Internationally published historical novelist and writing mentor K.M. Weiland boasts an extensive repertoire of advice on story structure, scenes, characters and more, presented via articles, a podcast, an e-newsletter, workshops and videos.

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A former literary agent and professional social media manager turned novelist, Nathan Bransford brings a diverse breadth of knowledge to his blog. He posts less frequently these days, but you’ll still fi nd plenty of candid advice on building a platform, querying agents, targeting genres, and more in his Publishing Essentials archive, along with robust forums.


Nine years ago, 13 Christian novelists started a blog documenting their writing journeys as not-yet-published authors with the goal of inspiring other writers along the way. Today, all of the “Seekers” are published—many of them to critical acclaim—and their commitment to providing thoughtful advice, encouragement and inspiration remains unwavering.


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An avid reader and aspiring speculative fiction writer, September C. Fawkes seeks and shares storytelling takeaways by dissecting popular books and movies: Think Les Miserables, Fantastic Beasts and Where to Find Them, Interstellar and Th e Hunger Games. Adding to her perspective, she also happens to be the assistant of The New York Times bestselling novelist David Farland.


To help viewers better understand the elements of successful storytelling and compelling characters, StoryBrain breaks down popular movies, iconic personalities and TV series with insightful commentary via weekly YouTube videos.


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As a novelist, screenwriter and game designer who’s both self- and traditionally published, Chuck Wendig stockpiles knowledge about fiction writing, revision tactics, publishing in various arenas, and more—which he shares conversationally on his blog in engaging and colorful (read: NSFW) prose.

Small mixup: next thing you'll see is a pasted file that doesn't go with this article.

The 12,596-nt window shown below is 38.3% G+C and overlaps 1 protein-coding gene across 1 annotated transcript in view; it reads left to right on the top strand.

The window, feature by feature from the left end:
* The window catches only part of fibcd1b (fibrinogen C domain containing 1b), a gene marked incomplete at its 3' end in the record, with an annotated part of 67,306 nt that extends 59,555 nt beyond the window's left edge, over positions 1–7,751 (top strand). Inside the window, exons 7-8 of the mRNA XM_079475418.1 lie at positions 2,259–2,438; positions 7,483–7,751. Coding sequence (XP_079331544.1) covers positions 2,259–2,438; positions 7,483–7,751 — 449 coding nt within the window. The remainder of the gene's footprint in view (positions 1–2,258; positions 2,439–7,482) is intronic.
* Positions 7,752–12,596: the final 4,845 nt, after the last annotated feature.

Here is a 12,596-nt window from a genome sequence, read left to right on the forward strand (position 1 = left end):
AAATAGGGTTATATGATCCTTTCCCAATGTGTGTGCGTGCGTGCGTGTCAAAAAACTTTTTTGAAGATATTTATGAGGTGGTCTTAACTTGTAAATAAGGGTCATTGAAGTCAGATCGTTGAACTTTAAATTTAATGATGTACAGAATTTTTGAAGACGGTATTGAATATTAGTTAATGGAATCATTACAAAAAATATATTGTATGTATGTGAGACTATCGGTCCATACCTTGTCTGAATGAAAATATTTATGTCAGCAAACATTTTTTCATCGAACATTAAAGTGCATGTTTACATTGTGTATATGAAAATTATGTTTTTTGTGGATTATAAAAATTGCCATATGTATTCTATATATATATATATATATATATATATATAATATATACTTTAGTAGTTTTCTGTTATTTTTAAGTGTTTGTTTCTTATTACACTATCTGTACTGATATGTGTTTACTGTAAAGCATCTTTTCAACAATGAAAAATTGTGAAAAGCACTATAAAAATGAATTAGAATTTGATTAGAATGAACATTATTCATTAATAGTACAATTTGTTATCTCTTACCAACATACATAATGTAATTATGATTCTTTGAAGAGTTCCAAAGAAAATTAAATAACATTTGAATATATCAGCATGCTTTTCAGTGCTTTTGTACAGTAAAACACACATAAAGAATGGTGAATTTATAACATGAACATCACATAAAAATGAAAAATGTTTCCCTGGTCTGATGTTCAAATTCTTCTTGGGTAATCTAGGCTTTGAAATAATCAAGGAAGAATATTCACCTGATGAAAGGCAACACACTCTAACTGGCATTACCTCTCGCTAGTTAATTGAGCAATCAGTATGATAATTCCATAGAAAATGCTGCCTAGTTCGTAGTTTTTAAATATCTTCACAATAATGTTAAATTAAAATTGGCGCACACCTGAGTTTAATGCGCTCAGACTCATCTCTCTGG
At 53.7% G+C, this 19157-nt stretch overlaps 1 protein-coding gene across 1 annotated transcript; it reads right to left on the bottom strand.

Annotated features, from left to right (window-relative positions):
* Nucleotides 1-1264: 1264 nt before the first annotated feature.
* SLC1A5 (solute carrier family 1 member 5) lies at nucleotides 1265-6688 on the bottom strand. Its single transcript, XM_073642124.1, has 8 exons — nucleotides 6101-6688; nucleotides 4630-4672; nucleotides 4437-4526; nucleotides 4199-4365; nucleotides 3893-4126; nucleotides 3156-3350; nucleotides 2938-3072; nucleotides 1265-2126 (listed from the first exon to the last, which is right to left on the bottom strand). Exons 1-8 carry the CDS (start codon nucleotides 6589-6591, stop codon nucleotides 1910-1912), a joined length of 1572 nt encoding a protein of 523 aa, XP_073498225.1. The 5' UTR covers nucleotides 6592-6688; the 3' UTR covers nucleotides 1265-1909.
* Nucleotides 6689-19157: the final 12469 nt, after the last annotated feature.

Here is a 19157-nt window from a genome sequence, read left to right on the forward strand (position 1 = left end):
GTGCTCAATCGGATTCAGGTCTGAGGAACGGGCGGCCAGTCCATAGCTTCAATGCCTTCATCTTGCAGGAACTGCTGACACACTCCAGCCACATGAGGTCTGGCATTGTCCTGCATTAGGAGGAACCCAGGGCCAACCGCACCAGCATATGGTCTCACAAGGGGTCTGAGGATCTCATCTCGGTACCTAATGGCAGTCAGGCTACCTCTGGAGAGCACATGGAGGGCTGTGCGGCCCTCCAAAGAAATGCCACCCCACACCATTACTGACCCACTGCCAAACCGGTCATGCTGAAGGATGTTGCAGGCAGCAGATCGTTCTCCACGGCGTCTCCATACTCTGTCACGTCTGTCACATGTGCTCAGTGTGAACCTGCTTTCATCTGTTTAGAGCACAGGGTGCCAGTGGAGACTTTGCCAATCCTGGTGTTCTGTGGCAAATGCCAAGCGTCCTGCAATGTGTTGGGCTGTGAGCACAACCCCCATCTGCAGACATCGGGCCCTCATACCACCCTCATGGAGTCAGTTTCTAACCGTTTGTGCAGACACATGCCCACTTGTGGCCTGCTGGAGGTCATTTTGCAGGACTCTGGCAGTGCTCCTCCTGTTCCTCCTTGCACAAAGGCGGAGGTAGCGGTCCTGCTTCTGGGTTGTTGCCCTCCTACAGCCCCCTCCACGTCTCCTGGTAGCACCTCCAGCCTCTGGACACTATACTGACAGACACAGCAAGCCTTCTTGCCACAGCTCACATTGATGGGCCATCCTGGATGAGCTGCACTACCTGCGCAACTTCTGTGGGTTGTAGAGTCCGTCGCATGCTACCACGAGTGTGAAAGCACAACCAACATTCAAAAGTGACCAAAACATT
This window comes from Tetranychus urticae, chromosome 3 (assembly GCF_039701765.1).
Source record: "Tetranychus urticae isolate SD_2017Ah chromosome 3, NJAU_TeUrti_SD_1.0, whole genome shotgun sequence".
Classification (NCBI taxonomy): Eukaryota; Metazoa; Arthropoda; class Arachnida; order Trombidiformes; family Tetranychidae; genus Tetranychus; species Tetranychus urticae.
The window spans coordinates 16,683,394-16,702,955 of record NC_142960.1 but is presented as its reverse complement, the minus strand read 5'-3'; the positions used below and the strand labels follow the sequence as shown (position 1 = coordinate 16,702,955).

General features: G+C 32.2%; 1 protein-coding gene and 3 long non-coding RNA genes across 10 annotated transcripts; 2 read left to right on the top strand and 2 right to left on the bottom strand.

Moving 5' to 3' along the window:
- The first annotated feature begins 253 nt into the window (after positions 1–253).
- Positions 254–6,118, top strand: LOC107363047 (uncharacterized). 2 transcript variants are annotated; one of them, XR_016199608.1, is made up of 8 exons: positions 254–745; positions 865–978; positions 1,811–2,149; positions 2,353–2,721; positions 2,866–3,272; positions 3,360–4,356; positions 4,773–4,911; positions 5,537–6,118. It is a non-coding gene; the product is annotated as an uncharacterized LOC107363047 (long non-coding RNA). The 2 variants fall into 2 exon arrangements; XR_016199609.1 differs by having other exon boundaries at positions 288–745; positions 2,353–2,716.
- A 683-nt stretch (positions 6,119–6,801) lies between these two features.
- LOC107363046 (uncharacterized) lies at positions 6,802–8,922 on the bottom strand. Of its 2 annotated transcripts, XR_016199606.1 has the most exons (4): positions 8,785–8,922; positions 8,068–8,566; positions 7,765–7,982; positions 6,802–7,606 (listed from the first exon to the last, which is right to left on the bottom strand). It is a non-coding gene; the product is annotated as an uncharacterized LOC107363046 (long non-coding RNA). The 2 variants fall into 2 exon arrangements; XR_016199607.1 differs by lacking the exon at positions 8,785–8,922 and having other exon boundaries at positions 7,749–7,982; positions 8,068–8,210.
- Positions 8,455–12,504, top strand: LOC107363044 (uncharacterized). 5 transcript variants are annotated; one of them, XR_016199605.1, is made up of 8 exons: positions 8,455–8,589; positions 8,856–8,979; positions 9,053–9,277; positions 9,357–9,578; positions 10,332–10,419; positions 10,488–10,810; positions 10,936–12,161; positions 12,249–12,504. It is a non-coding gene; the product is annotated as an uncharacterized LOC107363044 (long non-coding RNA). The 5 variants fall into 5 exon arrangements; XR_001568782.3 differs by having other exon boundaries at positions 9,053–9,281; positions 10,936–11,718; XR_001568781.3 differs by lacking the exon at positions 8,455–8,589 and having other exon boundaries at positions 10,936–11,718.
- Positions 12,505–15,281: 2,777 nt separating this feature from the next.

[Grab a copy of The Kickass Writer by Chuck Wendig here.]


Writing coach Tomi Adeyemi offers free video courses on mastering plot, along with a library of downloadable writing tools: structure and character worksheets, backstory templates and planners, writing prompts, and more. Her accompanying blog is full of advice on plotting and revising.


Who says November is just for novelists? Th is site challenges nonfi ction writers to pen a 50,000-word manuscript in 30 days while their fi ction-writing counterparts are tackling NaNoWriMo. Founded by bestselling author, blogger and book coach Nina Amir, the site off ers communal support and writing advice year-round. For $30/month you can enroll in the Nonfi ction Writers’ University and gain special access to educational teleseminars, webinars and more.


Pick up writing tips during your commute via this Vermont–based radio show’s “Write the Book” podcast, which features more than 400 episodes of interviews with authors, editors, agents, poets and illustrators.

[10 Best Poetry Podcasts for Poets]


A stable of contributing authors and industry experts (nonfi ction and fi ction, aspiring and bestselling) provides some of the best craft advice out there, in addition to fostering a thriving writing community thousands of members strong. (Looking for offl ine inspiration and encouragement? Th e site’s accompanying title, Author in Progress, edited by WU founder Th erese Walsh, was recently published by WD Books.)


Four seasoned writers—and a steady stream of talented guest bloggers—provide craft tips and inspiration to help writers “weather the storm” and deal with the selfdoubt, deadlines, rejection, and inevitable encroachment of daily life that can threaten to hinder our writing goals.


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Hosted by Mary Robinette Kowal, Brandon Sanderson and other acclaimed authors, the Writing Excuses podcast is in its 12th season. Episodes are a bite-sized 15 minutes each: “Because you’re in a hurry, and we’re not that smart.”